Along with Christopher Nolan's meaner, darker foray into the world of comic books, "The Dark Knight," 2008's "Iron Man" set a new bar for superhero movies.
For thousands of comic fans, though, the most important part of Tony Stark’s journey from self-centered playboy to superhero in "Iron Man" took place after the closing credits when an eyepatch-wearing Samuel L. Jackson stepped out of the shadows and said, "I’m here to talk to you about the Avenger Initiative."
Four years and five movies later, Disney’s grand experiment in franchise building has paid off. What's been labeled “Phase One” of the Marvel Cinematic Universe culminated with last summer's "The Avengers," a film which earned Disney more than $1.5 billion and became the highest grossing film of 2012. “Phase Two” is already well under way. Sequels to “Captain America,” “Thor” and, of course, “Iron Man” are currently in production.
Now, it looks like two other high-profile movie properties might try to follow the Marvel blueprint.
At first glance, Kennedy’s comment seems to contradict Disney CEO Bob Iger’s original announcement from October when the LucasFilm acquisition was first made public. At the time, Iger revealed to scores of dumbfounded fans that “Episode VII” would hit theaters in 2015 with subsequent episodes following every two to three years thereafter.
This has led some to speculate that Disney might be trying to adapt the Marvel blueprint for the Star Wars universe.
Adding fuel to the fire, news recently leaked that, in addition to writer Michael Arndt (“Toy Story 3”), who has been confirmed as the “Episode VII” scribe, Disney has brought in Lawrence Kasdan (“The Empire Strikes Back,” “Return of the Jedi”) and Simon Kinberg (“Sherlock Holmes”) to each write their own installments.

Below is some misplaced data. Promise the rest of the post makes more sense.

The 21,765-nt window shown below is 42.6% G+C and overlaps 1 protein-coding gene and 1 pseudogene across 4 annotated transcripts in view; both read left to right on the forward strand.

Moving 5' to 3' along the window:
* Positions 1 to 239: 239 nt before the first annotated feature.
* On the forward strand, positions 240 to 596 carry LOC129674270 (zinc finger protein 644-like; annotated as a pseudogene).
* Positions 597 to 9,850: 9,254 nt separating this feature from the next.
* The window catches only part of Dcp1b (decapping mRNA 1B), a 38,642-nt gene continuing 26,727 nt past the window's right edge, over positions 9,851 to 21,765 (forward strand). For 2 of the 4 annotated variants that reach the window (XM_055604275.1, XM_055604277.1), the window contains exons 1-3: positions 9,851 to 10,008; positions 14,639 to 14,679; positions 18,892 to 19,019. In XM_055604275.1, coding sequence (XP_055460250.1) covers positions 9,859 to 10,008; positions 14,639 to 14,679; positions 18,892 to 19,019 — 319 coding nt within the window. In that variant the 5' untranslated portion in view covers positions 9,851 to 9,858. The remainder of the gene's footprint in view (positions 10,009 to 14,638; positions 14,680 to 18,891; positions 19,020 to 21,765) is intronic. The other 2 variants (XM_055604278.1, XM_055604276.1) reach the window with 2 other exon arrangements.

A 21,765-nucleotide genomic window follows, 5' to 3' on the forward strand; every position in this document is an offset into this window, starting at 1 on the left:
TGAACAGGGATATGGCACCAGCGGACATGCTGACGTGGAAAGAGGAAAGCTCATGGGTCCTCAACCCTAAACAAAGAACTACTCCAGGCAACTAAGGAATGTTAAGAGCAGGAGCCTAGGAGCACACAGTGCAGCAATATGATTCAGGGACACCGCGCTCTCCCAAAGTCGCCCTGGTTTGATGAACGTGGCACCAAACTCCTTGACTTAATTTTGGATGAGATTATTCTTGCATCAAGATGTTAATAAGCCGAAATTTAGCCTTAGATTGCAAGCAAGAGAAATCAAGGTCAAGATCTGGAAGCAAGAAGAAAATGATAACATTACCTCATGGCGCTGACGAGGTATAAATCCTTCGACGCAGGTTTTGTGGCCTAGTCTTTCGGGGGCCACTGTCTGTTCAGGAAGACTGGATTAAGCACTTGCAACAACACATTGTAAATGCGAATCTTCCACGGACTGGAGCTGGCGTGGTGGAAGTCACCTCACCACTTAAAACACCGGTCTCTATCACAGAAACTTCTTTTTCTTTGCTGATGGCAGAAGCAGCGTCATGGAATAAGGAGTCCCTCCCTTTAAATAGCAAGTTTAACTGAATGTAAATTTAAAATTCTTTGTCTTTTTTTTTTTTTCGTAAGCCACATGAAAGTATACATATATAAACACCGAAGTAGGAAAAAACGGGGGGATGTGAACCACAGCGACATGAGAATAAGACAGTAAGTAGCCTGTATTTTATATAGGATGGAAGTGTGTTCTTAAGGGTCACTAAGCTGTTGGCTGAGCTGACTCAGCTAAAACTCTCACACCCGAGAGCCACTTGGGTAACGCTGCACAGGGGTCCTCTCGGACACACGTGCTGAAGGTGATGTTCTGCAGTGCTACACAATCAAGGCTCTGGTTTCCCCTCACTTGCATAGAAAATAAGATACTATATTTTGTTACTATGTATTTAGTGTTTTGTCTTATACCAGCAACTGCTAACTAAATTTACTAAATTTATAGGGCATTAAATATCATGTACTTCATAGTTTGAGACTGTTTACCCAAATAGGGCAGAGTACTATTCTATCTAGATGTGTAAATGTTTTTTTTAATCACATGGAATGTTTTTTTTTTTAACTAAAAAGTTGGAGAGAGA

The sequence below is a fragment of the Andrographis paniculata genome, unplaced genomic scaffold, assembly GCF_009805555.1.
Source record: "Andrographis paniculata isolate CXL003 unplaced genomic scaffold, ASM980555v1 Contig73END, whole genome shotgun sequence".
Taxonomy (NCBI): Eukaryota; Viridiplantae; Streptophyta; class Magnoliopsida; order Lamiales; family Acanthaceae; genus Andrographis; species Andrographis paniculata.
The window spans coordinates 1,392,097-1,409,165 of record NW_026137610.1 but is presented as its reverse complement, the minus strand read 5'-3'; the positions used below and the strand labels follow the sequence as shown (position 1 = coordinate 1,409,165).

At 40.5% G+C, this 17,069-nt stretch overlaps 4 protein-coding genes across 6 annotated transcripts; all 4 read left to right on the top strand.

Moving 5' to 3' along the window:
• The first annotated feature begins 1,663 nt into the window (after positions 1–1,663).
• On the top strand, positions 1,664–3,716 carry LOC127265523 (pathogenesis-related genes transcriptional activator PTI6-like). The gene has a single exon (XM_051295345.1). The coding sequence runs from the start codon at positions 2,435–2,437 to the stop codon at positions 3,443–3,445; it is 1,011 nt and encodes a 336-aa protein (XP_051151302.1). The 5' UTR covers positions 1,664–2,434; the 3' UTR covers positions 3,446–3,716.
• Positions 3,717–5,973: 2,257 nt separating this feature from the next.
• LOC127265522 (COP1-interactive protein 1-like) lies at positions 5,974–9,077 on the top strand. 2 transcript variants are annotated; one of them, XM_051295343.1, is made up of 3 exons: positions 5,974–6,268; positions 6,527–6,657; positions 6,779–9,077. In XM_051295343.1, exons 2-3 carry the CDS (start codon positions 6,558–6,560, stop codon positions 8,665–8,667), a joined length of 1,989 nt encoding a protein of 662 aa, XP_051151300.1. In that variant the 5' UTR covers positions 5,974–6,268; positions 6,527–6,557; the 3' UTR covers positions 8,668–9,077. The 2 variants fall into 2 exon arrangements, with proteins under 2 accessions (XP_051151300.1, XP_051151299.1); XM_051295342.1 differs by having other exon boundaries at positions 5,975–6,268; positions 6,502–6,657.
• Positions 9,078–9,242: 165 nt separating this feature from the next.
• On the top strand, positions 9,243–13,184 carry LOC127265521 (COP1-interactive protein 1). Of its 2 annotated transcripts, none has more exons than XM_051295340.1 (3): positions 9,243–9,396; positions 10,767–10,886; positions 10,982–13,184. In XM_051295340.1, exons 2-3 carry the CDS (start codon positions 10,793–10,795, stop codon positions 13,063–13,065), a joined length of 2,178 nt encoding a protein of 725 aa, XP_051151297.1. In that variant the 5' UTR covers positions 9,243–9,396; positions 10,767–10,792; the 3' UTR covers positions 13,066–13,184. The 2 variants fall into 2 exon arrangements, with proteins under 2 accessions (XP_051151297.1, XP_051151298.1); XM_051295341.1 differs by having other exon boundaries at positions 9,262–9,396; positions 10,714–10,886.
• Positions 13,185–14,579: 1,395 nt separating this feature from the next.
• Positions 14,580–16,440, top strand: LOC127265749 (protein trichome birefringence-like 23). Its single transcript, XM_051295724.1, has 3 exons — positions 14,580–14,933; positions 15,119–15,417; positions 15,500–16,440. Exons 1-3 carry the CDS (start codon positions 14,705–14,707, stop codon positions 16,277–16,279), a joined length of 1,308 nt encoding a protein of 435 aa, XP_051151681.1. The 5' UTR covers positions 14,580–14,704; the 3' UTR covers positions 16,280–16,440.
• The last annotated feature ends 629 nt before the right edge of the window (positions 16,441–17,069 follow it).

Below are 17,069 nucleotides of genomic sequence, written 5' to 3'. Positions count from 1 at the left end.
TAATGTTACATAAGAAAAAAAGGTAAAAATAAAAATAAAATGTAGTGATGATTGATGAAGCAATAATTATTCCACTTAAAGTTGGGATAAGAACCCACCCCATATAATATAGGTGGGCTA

Up until recently, it was assumed that Kasdan and Kinberg would tackle episodes VIII and IX, but the latest rumors claim the two scribes might in fact forego the episodic numbering system altogether and instead tackle standalone movies set in the broader Star Wars universe. If successful, those movies could later be tied into the main Star Wars storyline playing out in episodes VII, VIII, IX and maybe even X, XI and XII.
While it’s tempting to dismiss this as a ploy to cash-in on the Star Wars property, fans have every reason to be excited. If there’s one cinematic universe that cries out for a variety of approaches, it’s Star Wars — as evidenced by the huge library of Star Wars Expanded Universe books already out there.
Who knows? Maybe "Captain America" director Joe Johnston will finally get his chance to make a Boba Fett movie.
But Disney isn’t the only studio learning from the success of the “Avengers” model.
After Marvel’s super-powered slugfest became the third-highest grossing movie of all time, Warner Bros. announced a 2015 release date for its own super-team, the long-in-development “Justice League” movie, which would unite comic book heavyweights like Batman, Superman, Wonder Woman and Green Lantern.
Details of how the studio intends to pull that off, however, have been pretty fuzzy so far.
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